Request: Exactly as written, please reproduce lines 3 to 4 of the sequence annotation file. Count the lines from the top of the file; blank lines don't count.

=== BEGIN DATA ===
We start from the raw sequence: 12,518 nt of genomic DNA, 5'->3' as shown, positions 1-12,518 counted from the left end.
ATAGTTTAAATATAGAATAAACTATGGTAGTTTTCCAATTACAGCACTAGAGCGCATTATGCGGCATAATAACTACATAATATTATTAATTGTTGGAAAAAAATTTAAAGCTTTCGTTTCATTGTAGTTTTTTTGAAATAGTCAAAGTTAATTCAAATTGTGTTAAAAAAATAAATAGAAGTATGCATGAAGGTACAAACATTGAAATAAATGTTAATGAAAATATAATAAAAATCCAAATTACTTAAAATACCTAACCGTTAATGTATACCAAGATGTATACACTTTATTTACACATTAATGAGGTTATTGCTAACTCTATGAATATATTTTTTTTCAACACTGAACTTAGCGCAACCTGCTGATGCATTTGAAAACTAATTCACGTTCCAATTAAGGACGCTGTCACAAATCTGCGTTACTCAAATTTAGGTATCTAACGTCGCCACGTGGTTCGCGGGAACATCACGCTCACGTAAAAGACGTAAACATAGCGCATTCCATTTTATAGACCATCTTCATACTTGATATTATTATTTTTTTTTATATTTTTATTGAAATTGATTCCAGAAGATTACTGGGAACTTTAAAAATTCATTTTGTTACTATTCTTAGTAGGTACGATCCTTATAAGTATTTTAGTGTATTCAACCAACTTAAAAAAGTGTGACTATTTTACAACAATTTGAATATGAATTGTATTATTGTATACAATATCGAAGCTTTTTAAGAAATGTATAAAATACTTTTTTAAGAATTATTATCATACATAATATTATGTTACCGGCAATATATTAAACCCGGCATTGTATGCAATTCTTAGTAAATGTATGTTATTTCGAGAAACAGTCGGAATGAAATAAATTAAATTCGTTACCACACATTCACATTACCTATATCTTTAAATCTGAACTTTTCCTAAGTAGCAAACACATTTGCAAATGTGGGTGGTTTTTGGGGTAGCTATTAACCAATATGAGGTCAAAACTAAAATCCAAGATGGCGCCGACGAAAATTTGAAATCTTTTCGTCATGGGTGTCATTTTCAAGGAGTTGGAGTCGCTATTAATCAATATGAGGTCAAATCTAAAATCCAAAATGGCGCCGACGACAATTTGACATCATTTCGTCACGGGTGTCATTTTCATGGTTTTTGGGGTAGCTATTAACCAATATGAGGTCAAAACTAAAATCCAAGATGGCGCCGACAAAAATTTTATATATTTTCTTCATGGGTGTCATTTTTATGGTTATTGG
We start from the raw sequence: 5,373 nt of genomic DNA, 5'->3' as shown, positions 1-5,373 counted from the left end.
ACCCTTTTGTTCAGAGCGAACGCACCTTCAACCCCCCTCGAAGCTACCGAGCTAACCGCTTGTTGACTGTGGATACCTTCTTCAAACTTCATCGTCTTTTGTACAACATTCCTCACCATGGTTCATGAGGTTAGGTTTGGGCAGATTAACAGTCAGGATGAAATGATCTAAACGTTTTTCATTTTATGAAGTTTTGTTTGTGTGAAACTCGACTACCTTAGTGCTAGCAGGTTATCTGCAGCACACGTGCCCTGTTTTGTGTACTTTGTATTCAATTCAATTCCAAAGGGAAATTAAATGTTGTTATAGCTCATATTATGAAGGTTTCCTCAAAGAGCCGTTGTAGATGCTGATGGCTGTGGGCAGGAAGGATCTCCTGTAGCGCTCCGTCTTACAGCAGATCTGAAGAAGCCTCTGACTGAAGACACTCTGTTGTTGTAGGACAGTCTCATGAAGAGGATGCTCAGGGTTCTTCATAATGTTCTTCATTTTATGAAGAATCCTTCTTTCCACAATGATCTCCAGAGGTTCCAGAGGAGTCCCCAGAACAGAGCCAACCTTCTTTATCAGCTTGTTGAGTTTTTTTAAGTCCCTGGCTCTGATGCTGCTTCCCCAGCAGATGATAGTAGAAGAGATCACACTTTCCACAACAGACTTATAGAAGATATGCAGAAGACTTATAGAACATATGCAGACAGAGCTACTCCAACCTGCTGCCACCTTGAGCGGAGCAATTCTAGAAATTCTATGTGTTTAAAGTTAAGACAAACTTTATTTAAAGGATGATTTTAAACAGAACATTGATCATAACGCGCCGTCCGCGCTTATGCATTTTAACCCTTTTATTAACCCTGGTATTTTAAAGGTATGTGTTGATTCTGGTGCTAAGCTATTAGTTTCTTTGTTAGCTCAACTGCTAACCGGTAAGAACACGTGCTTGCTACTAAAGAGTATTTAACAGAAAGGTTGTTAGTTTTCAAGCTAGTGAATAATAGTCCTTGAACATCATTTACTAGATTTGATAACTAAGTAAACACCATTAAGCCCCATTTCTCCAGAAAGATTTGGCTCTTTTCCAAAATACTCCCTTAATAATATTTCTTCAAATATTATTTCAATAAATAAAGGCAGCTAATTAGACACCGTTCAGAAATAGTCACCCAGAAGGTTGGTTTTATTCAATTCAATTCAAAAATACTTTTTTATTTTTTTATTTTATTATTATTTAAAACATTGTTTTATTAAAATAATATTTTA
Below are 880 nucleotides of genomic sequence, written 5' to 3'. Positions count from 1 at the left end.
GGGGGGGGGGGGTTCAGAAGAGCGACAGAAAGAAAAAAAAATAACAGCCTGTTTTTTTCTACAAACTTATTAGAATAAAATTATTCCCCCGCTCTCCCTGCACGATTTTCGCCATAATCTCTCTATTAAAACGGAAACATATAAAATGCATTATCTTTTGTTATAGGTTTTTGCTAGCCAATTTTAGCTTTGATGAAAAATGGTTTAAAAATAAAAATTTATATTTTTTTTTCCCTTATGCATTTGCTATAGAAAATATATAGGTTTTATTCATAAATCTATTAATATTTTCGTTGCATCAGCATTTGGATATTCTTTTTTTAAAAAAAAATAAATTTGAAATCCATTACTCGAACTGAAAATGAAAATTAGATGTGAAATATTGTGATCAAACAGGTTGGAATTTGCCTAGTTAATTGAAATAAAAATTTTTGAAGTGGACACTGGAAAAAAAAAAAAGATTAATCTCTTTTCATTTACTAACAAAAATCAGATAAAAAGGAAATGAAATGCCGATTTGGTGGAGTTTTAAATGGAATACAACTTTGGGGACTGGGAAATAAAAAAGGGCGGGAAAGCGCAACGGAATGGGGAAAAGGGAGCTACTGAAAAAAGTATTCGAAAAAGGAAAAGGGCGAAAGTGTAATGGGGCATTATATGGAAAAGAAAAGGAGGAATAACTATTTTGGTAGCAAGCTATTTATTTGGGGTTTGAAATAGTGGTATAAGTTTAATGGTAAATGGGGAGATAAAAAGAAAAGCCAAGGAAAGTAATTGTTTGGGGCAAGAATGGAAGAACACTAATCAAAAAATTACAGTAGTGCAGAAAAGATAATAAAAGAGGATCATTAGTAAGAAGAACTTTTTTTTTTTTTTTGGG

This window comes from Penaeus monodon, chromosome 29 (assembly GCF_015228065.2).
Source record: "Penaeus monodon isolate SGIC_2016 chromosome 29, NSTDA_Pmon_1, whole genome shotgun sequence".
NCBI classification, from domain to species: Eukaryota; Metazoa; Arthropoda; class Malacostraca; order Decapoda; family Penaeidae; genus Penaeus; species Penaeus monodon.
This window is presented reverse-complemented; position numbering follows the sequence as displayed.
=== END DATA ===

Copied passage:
We start from the raw sequence: 5,373 nt of genomic DNA, 5'->3' as shown, positions 1-5,373 counted from the left end.
ACCCTTTTGTTCAGAGCGAACGCACCTTCAACCCCCCTCGAAGCTACCGAGCTAACCGCTTGTTGACTGTGGATACCTTCTTCAAACTTCATCGTCTTTTGTACAACATTCCTCACCATGGTTCATGAGGTTAGGTTTGGGCAGATTAACAGTCAGGATGAAATGATCTAAACGTTTTTCATTTTATGAAGTTTTGTTTGTGTGAAACTCGACTACCTTAGTGCTAGCAGGTTATCTGCAGCACACGTGCCCTGTTTTGTGTACTTTGTATTCAATTCAATTCCAAAGGGAAATTAAATGTTGTTATAGCTCATATTATGAAGGTTTCCTCAAAGAGCCGTTGTAGATGCTGATGGCTGTGGGCAGGAAGGATCTCCTGTAGCGCTCCGTCTTACAGCAGATCTGAAGAAGCCTCTGACTGAAGACACTCTGTTGTTGTAGGACAGTCTCATGAAGAGGATGCTCAGGGTTCTTCATAATGTTCTTCATTTTATGAAGAATCCTTCTTTCCACAATGATCTCCAGAGGTTCCAGAGGAGTCCCCAGAACAGAGCCAACCTTCTTTATCAGCTTGTTGAGTTTTTTTAAGTCCCTGGCTCTGATGCTGCTTCCCCAGCAGATGATAGTAGAAGAGATCACACTTTCCACAACAGACTTATAGAAGATATGCAGAAGACTTATAGAACATATGCAGACAGAGCTACTCCAACCTGCTGCCACCTTGAGCGGAGCAATTCTAGAAATTCTATGTGTTTAAAGTTAAGACAAACTTTATTTAAAGGATGATTTTAAACAGAACATTGATCATAACGCGCCGTCCGCGCTTATGCATTTTAACCCTTTTATTAACCCTGGTATTTTAAAGGTATGTGTTGATTCTGGTGCTAAGCTATTAGTTTCTTTGTTAGCTCAACTGCTAACCGGTAAGAACACGTGCTTGCTACTAAAGAGTATTTAACAGAAAGGTTGTTAGTTTTCAAGCTAGTGAATAATAGTCCTTGAACATCATTTACTAGATTTGATAACTAAGTAAACACCATTAAGCCCCATTTCTCCAGAAAGATTTGGCTCTTTTCCAAAATACTCCCTTAATAATATTTCTTCAAATATTATTTCAATAAATAAAGGCAGCTAATTAGACACCGTTCAGAAATAGTCACCCAGAAGGTTGGTTTTATTCAATTCAATTCAAAAATACTTTTTTATTTTTTTATTTTATTATTATTTAAAACATTGTTTTATTAAAATAATATTTTA